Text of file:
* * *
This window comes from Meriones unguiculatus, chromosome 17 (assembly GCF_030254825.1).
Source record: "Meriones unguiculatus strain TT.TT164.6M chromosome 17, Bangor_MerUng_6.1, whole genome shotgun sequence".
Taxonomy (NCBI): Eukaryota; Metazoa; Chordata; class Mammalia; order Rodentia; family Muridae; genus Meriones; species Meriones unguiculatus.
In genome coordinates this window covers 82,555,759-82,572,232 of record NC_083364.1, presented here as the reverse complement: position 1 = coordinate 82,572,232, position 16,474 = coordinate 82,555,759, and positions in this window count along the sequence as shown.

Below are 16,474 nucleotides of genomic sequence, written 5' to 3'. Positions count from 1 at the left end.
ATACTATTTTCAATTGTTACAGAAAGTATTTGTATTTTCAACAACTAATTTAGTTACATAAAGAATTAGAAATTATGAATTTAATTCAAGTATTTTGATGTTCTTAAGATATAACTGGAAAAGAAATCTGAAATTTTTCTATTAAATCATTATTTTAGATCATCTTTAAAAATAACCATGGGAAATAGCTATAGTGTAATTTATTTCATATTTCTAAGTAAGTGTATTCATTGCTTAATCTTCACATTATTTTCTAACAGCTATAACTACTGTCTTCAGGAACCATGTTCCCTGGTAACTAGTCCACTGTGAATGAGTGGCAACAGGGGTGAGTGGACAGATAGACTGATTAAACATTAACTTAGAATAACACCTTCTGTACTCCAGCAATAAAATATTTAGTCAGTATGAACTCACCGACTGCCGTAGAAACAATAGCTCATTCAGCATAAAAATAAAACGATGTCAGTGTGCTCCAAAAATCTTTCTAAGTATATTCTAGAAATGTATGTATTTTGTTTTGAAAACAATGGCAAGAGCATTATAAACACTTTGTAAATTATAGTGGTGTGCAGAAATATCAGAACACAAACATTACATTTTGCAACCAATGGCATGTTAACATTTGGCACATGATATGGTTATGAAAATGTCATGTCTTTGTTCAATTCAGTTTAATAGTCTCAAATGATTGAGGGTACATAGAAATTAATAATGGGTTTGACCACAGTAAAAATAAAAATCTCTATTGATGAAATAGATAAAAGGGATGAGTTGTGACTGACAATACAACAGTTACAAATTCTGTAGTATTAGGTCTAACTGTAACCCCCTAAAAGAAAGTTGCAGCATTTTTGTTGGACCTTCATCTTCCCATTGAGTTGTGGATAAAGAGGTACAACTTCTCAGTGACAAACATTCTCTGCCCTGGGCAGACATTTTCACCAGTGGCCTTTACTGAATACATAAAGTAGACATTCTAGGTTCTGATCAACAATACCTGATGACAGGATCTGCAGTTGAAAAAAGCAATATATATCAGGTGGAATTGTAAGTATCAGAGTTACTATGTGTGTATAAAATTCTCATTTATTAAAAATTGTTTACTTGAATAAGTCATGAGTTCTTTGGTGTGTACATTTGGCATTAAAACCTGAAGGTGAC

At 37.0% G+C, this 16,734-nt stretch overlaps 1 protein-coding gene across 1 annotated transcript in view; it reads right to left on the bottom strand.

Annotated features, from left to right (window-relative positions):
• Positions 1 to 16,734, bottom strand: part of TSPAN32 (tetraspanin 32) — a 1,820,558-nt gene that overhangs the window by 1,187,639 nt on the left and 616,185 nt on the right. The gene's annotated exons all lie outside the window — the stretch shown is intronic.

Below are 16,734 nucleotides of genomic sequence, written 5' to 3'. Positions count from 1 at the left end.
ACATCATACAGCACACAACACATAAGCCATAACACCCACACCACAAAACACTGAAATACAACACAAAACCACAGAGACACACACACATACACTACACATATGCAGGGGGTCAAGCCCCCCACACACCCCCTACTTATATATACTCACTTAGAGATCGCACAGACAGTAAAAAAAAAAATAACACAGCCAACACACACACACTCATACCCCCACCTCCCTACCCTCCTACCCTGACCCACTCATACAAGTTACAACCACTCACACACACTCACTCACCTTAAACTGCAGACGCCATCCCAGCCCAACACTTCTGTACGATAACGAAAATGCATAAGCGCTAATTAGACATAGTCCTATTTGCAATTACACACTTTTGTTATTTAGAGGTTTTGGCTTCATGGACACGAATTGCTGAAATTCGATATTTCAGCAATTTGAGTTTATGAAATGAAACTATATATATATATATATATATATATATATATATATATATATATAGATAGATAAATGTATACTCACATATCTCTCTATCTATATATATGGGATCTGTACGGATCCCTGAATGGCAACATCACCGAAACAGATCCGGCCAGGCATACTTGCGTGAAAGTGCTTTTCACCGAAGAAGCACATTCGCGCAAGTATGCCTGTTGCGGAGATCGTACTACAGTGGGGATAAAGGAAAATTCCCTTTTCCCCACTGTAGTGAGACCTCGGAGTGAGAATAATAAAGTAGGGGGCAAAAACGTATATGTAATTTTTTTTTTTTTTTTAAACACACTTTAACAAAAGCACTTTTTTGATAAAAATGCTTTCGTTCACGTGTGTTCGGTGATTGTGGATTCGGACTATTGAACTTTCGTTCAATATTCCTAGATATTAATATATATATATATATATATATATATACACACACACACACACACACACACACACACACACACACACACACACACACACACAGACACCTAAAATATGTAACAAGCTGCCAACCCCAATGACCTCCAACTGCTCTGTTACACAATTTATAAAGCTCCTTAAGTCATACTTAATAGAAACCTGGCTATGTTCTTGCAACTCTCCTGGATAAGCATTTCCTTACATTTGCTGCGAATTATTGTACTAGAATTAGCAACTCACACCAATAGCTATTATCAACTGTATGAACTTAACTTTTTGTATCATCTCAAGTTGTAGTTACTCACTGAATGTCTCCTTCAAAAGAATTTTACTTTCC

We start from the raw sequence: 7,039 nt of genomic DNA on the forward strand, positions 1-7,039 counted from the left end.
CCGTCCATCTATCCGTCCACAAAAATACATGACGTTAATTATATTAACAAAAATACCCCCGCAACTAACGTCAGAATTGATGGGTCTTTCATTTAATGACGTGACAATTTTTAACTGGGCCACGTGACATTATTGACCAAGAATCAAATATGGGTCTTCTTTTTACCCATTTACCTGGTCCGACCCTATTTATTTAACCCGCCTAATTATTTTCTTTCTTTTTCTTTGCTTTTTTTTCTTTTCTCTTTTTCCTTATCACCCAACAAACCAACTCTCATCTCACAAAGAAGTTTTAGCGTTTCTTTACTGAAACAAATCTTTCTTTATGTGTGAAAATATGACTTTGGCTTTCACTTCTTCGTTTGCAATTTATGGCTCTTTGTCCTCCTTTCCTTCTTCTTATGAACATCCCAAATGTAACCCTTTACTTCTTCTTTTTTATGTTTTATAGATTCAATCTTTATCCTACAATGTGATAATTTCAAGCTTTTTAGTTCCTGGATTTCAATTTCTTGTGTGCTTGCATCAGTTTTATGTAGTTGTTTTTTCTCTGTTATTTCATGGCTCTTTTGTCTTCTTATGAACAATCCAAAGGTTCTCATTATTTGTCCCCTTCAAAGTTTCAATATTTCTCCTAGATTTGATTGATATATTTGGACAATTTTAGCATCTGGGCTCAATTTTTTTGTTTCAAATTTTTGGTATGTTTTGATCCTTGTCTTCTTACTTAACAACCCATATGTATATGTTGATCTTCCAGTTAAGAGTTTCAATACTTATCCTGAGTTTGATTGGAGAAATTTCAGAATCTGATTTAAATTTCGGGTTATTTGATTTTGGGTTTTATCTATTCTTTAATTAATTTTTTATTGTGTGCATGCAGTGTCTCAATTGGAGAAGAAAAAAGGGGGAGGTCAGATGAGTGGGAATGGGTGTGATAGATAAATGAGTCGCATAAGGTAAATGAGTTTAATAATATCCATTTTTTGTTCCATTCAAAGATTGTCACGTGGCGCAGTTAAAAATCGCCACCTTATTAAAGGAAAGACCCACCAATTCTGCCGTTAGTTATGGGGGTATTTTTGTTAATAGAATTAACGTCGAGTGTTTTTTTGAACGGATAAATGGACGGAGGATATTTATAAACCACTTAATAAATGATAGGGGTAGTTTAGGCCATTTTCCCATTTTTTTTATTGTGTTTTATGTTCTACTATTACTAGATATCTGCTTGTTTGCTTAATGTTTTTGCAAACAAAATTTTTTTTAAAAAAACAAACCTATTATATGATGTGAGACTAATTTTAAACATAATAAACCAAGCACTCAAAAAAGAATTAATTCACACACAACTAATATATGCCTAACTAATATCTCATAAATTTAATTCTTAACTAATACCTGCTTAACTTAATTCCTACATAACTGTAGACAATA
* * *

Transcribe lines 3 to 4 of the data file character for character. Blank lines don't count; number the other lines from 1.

Taxonomy (NCBI): Eukaryota; Metazoa; Chordata; class Mammalia; order Rodentia; family Muridae; genus Meriones; species Meriones unguiculatus.
In genome coordinates this window covers 82,555,759-82,572,232 of record NC_083364.1, presented here as the reverse complement: position 1 = coordinate 82,572,232, position 16,474 = coordinate 82,555,759, and positions in this window count along the sequence as shown.